Australia found itself torn between a neighbour and its key ally, and worked to preserve links to both.

Cabinet documents released today reveal the diplomatic, political and military agonies Australia tried to balance because of New Zealand's non-nuclear policy and the splintering of the Anzus pact with the United States.

The 1985 deliberations of Bob Hawke's Labor Government, made public by the National Archives, show Australia was torn between competing interests and fears for its own security and economy.

The Cabinet was also warned that while pressure was mounting in the US Congress for tough retaliatory action against New Zealand, including economic measures, Wellington's stance had strong support among the Australian public.

"To be seen to be abandoning New Zealand as a result of the present situation and of US reactions would not be understood in the community at large," a submission by then Foreign and Defence ministers Bill Hayden and Kim Beazley said. The submission also warned that America's heavy-handed response to the ban on nuclear ships had concerned other US allies.


"Several Nato and Asean countries have said to us that, while disturbed by New Zealand's policies, they regard the Americans as having over-reacted and as running the risk of creating a 'laager' mentality in New Zealand," it said.

The Anzus Treaty, signed in 1951 between New Zealand, Australia and the US, bound its members to consult the other parties in the event of threat or attack, and to maintain individual and collective military capabilities.

The pact splintered when the newly elected Labour Government of David Lange banned nuclear armed or capable ships from New Zealand, infuriating the US, which suspended its treaty obligations after the frigate USS Buchanan was turned away in 1985.

Most military and intelligence co-operation between the two countries was axed until the recent thaw in defence relations, and Anzus became a bilateral US-Australia alliance.

While concerned and angered by the non-nuclear policy, and committed to the US alliance, the Hawke government feared Washington could make matters much worse.

Canberra's own position was clear and unequivocal: Australia was firmly committed to the alliance, including the use of its ports by nuclear-powered and capable American warships.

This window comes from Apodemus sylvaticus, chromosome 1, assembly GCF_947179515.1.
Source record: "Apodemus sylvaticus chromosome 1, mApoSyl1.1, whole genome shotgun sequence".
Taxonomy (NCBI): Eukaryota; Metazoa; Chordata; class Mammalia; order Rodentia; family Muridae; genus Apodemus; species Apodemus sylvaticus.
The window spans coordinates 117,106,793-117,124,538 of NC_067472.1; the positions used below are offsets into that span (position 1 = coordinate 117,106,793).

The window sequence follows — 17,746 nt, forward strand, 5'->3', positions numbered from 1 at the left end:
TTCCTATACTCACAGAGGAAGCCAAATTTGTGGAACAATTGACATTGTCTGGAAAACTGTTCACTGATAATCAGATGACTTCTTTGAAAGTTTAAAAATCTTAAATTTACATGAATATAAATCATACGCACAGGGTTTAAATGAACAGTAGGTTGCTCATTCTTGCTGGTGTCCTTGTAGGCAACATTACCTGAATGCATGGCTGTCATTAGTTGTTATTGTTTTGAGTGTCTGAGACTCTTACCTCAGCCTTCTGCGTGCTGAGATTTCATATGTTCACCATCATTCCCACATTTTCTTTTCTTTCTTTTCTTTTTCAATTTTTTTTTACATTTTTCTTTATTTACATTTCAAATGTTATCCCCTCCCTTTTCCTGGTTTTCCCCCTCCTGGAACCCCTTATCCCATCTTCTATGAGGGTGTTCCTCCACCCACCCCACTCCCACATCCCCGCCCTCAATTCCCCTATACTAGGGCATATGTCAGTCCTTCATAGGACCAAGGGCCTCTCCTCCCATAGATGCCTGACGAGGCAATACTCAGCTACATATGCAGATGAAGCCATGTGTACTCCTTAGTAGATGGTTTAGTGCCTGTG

Canberra did not accept New Zealand's belief that it was not affected by a global superpower threat and that regional security did not require a nuclear capability.

With more than 40 per cent of its combat ships nuclear-powered - and "almost all would assuredly be nuclear-capable" - the US could not be expected to maintain two navies, one for global security and another for regional stability.

Australia was also worried by American fears of New Zealand unleashing a domino effect among other allies which could "[relieve] themselves of their mutual defence treaty obligations" and trigger an unravelling of the global treaty system.

Canberra feared the US Administration could be pushed toward even tougher retaliation by an angry Congress, damaging both Australian and American interests in the process.

"The situation requires careful handing by both the US and Australia," Hayden and Beazley told the Cabinet. "Aggressive or clumsy handling of the matter could ... render even more remote the prospects of New Zealand returning as a full-time partner in the Anzus arrangements."

At home, the Government was trying to contain pressure from interest groups within Parliament which supported a strong US alliance "regardless of the cost of the bilateral relationship with New Zealand" and urged a new, separate defence treaty with Washington.

But there was also strong public support for New Zealand.

Australia was also worried that the end of New Zealand's participation in Anzus, its exclusion from exercises with the US and the ban on US-sourced intelligence would impose new threats, costs and complications for its own security.

The Cabinet was reminded that the (former) Soviet Union was trying to gain a foothold in the Pacific and had turned New Zealand's policies to its propaganda advantage.

Hayden and Beazley said the non-nuclear policy was damaging Australia's security interests and had caused new doubts in Southeast Asia and the Pacific about the strength of the Anzus treaty.

Further, their submission said, the end of New Zealand's participation in Anzus would worsen the nation's already declining military capabilities, reducing its ability to help protect Australia's eastern flank and its trade routes to the US.

The Cabinet decided to steer a careful course through dangerous political waters. It would reaffirm to Washington Australia's total support for the alliance, while trying to minimise damage to its "traditional closeness and affinity" with New Zealand.